Amnesty International's new report on the death penalty, "The Death Penalty Worldwide: Developments in 2005," repeats a well known statistic worth repeating about the death penalty.
In 2005, 94 percent of the 2,148 executions recorded were carried out in four countries: China (1,770), Iran (94), Saudi Arabia (86), and the United States (60).
Nice company, when you can get it.
The rest of the AI report, however, was not as depressing.
The 2,148 executions were more than 43 percent fewer than the number of executions in 2004.
Also, as noted by the Death Penalty Information Center, "(o)nly 22 countries carried out executions in 2005, down from 25 in 2004. This is the fourth straight year this figure has dropped and it has halved in the last 20 years."
In addition to statistics, the AI report also offers updates on the status of the death penalty in other countries, all evidence that the United States is increasingly out of step — except, of course, with China, Iran and Saudi Arabia — in continuing to carry out the death penalty.
In the United States, the key number to remember about the death penalty is 122.
That is how many people have been released from death row on grounds of innocence.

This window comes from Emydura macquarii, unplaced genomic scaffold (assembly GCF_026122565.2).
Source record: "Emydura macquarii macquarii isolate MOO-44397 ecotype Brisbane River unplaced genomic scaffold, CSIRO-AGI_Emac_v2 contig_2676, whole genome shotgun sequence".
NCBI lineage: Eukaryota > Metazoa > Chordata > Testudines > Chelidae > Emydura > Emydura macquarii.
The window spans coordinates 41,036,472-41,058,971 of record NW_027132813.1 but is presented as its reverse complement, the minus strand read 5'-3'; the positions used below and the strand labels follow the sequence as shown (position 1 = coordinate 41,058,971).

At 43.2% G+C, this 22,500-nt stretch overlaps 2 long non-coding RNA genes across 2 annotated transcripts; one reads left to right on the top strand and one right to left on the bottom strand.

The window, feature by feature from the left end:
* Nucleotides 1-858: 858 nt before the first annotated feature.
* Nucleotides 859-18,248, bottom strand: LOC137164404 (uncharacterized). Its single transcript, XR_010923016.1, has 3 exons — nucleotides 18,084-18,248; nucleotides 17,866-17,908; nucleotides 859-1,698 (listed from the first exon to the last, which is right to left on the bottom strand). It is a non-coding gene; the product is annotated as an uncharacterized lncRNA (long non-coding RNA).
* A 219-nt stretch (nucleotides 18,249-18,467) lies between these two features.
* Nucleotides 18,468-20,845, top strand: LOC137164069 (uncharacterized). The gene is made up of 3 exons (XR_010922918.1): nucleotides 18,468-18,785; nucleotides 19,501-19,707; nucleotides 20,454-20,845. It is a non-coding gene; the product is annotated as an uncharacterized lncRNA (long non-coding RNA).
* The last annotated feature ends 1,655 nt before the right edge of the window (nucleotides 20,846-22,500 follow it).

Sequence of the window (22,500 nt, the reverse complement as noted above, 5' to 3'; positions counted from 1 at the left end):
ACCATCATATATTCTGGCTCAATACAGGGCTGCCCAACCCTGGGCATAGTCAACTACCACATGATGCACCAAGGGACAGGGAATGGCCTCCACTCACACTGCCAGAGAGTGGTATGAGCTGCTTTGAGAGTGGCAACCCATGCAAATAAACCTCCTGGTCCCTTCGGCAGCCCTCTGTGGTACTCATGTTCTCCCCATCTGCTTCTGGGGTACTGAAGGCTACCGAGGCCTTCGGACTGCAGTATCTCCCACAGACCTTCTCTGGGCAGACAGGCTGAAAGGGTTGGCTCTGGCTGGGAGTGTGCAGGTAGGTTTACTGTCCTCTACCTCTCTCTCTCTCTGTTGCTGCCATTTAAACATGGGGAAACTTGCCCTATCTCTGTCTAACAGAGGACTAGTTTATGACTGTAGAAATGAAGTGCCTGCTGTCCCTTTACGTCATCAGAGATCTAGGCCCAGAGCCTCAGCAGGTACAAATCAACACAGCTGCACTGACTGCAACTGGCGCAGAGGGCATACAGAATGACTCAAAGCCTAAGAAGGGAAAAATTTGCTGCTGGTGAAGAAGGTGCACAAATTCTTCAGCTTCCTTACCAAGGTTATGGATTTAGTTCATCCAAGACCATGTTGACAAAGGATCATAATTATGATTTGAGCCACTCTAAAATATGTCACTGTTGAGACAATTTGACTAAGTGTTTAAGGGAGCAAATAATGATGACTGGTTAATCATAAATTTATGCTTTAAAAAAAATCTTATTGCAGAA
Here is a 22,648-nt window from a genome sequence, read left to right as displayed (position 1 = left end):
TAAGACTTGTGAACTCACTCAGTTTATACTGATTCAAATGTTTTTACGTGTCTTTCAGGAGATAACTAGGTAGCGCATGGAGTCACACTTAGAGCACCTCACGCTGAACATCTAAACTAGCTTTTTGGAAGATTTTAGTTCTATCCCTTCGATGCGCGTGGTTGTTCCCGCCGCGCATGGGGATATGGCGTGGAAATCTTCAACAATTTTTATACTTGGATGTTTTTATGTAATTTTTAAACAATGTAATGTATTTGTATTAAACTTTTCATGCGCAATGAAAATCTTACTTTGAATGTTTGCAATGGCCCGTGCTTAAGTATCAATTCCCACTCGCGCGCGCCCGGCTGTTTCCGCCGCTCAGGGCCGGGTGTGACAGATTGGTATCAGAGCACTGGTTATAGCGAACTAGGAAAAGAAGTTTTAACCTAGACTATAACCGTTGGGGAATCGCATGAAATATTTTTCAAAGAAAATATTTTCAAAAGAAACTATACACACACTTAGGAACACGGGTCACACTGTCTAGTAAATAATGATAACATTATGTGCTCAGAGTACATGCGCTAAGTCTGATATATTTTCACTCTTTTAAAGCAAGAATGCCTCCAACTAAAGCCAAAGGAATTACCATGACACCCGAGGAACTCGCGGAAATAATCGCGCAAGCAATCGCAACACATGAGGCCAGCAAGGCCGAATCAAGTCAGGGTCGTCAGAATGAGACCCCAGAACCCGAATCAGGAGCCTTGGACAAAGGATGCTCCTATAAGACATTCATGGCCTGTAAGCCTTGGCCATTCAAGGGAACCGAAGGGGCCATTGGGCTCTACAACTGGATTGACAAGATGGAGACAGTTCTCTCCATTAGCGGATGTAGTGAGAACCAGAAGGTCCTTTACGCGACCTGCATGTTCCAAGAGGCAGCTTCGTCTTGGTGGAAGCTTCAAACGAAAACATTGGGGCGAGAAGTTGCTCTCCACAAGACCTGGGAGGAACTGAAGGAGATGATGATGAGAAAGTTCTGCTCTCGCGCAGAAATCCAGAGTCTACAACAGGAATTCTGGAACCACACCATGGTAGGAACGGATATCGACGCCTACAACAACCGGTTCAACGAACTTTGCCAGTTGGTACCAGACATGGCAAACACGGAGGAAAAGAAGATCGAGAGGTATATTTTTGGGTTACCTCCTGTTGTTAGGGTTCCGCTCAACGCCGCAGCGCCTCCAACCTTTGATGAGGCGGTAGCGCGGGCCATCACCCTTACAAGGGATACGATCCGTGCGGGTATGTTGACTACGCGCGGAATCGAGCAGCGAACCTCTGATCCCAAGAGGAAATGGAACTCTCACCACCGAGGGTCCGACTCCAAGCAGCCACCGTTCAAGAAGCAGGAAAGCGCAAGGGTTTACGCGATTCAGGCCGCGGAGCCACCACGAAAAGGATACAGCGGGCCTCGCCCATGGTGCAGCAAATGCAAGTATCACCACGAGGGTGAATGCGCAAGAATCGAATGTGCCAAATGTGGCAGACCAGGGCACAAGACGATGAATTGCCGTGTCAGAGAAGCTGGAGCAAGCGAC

Two men were added to that list in 2005.
Having a justice system that while far from perfect, offers more protection to condemned prisoners than China, Iran or Saudi Arabia does, does not excuse our abhorant behavior.
Neither does the prevalent use of lethal injections in the United States to carry out executions.
A report released Monday, "So Long as They Die: Lethal Injections in the United States," by Human Rights Watch, suggests that lethal injection is not as "humane" as death penalty proponents might wish it were.
Human Rights Watch and other death penalty opponents have called for a moratorium on the use of lethal injections, to allow time to determine how much pain condemned prisoners are suffering as the poisons enter their arm, especially when compared to other execution methods.
DPIC offers a summary of another startling fact about lethal injections found in the Human Rights Watch report.
(Human Rights Watch), which opposes capital punishment, notes that the current three-drug sequence used in the U.S. (sodium thiopental, pancuronium bromide, and potassium chloride) was developed in 1977 by a medical examiner in Oklahoma who had no expertise in pharmacology or anesthesia. This same drug combination is now used in at least 34 death penalty states. In the years since the protocol's development, it appears that no state has consulted medical experts to determine whether the combination could be altered to lessen the risk of pain.
"The U.S. takes more care killing dogs than people. Just because a prisoner may have killed without care or conscience does not mean that the the state should follow suit," said Jamie Fellner, U.S. program director at Human Rights Watch and co-author of the report, according to DPIC.
On Wednesday, the Supreme Court will hear arguments about the procedures a prisoner can follow to challenge lethal injections, according to DPIC.